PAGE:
On Campus at PSU Berks – Two Kinds of Students in Campus Ministries

When I was a student at Penn State University Park there were at least fifteen evangelical Christian ministries on campus (and there may be more now).  As far as I recall, the groups got along well, recognizing they all had similar goals.  That said, some groups had more of a reputation for being intensely committed to their mission to save the campus.   But I do recall there were some students who came to Christian Student Fellowship who simply did not fit into such groups because they were not prepared to join in the conquering of campus.

Perhaps to put it another way, using a war analogy: if the  mission was to take the enemy hill and the message was to get on board the mission or be left behind, some students, even if they found the mission desirable, were not wanting to charge up the hill.

It seems like there are, and I admit this is a broad generalization, two types of students drawn to campus ministry: Conquerors and Survivors.  Conquerors are those who could be described as “on fire for Jesus” and thus ready to charge up the hill.  They know Jesus Christ as Lord and Savior and desire for others on campus to know him also.  When there are many Christian groups on campus, these students are drawn to the ones with the most intense outreach plan, the ones charging up the hill.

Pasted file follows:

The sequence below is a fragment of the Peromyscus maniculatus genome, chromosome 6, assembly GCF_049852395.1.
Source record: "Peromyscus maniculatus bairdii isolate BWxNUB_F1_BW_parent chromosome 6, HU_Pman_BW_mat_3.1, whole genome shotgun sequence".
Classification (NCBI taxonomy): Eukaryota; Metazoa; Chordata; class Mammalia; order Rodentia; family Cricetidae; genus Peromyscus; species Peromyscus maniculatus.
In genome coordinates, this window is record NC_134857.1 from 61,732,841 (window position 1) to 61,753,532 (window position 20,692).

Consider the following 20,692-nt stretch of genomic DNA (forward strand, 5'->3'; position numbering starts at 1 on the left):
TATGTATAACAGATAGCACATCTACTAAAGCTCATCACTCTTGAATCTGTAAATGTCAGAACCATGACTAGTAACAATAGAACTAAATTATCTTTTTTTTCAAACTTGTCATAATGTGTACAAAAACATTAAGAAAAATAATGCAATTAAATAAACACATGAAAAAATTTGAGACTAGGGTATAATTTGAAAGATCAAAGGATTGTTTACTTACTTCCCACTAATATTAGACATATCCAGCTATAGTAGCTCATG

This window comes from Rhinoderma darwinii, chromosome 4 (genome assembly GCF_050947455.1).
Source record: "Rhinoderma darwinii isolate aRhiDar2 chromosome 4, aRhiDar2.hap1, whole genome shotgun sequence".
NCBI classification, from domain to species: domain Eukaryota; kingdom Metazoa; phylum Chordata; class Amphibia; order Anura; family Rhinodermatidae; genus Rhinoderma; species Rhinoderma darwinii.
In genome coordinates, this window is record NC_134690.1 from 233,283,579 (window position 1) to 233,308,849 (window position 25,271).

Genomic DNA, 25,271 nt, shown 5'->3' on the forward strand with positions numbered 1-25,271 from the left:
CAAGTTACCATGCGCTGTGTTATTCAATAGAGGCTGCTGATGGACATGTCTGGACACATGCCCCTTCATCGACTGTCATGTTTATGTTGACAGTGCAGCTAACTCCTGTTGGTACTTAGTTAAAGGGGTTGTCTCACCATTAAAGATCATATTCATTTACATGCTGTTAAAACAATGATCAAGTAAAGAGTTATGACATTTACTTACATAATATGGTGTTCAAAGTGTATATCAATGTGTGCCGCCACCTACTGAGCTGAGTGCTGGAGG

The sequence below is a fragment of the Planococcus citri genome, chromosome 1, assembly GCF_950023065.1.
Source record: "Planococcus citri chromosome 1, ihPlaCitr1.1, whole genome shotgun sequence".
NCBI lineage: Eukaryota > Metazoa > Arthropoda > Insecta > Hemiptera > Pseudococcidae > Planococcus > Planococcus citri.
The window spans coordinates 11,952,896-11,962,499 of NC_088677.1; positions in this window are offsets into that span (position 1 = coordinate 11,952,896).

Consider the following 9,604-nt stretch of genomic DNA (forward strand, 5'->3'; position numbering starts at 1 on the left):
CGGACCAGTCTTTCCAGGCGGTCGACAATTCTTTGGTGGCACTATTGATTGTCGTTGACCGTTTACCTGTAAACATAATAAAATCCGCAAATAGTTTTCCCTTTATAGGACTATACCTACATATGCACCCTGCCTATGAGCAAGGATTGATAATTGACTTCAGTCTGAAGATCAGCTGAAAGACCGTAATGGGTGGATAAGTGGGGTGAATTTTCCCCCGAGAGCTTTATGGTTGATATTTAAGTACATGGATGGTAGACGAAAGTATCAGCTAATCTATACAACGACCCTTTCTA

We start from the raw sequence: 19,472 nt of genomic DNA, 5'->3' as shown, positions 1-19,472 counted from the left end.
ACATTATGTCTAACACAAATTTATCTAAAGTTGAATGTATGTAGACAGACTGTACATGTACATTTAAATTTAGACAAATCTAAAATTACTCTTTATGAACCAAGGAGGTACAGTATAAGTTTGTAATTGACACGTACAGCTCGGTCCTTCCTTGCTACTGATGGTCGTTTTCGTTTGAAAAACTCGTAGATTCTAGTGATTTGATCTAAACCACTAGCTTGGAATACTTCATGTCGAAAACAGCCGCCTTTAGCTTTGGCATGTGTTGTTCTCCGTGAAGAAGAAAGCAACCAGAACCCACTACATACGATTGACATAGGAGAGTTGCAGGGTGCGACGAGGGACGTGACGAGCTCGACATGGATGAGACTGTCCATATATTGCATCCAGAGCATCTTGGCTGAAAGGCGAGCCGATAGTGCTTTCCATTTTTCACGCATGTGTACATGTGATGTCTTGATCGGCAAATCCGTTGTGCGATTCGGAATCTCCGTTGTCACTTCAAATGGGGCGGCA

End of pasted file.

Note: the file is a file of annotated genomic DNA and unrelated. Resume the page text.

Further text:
Then there are students who just need the Christian community to survive another day, the Survivors.  Some of them are plagued with depression.  They are overwhelmed with the pressure of life, often coming to weekly meetings appearing completely drained.    Some are not sure what exactly they believe, other than that they believe in Jesus and want to be part of a community so they can learn more.    Maybe they are just shy and introverted.   The idea of getting on board with a mission to conquer campus may be appealing, but adding another thing to do may end up conquering them.  Or to return to the hill analogy one more time, they may like the idea but they know charging up such a hill is not for them.  They are left wondering if there are other ways they can contribute to the mission.

One of the cool things about Penn State Berks is that CSF is the only Christian group on campus.  Which means the “conquerors” and the “survivors” are forced to, if they want to be in any group, be in community together.

It does cause tension every now and then.  There have been times when it appeared that some of the “conquerors” questioned the sincerity of the faith of the  “survivors”.  The “survivors” have at times felt intimidated by the “conquerors” who appear to have such a passionate faith.  Other times the “survivors” have manifested feelings of resentment, thinking the “conquerors” see themselves as better Christians.  Or, perhaps worst of all, in the face of the “conquerors” faith, the “survivors” simply have one more thing to stress about.

Over the past seven years at Penn State Berks these two types of students have managed to build a community together.  They have managed to recognize that they are one community with much diversity in its members.

CSF Berks is a place for people to come who need help to survive another week at college.

CSF Berks is a place for people to come, and go out from, on a mission to bring blessing and hope to the campus.

Of course, and perhaps here is where my generalization breaks down, very few students fit into one or the other category at all times.  Depending on what is going on in life, an individual may sometimes fit in as a “conqueror” and other times as a “survivor”.  Either way, my hope is that CSF is there to meet the needs of both.

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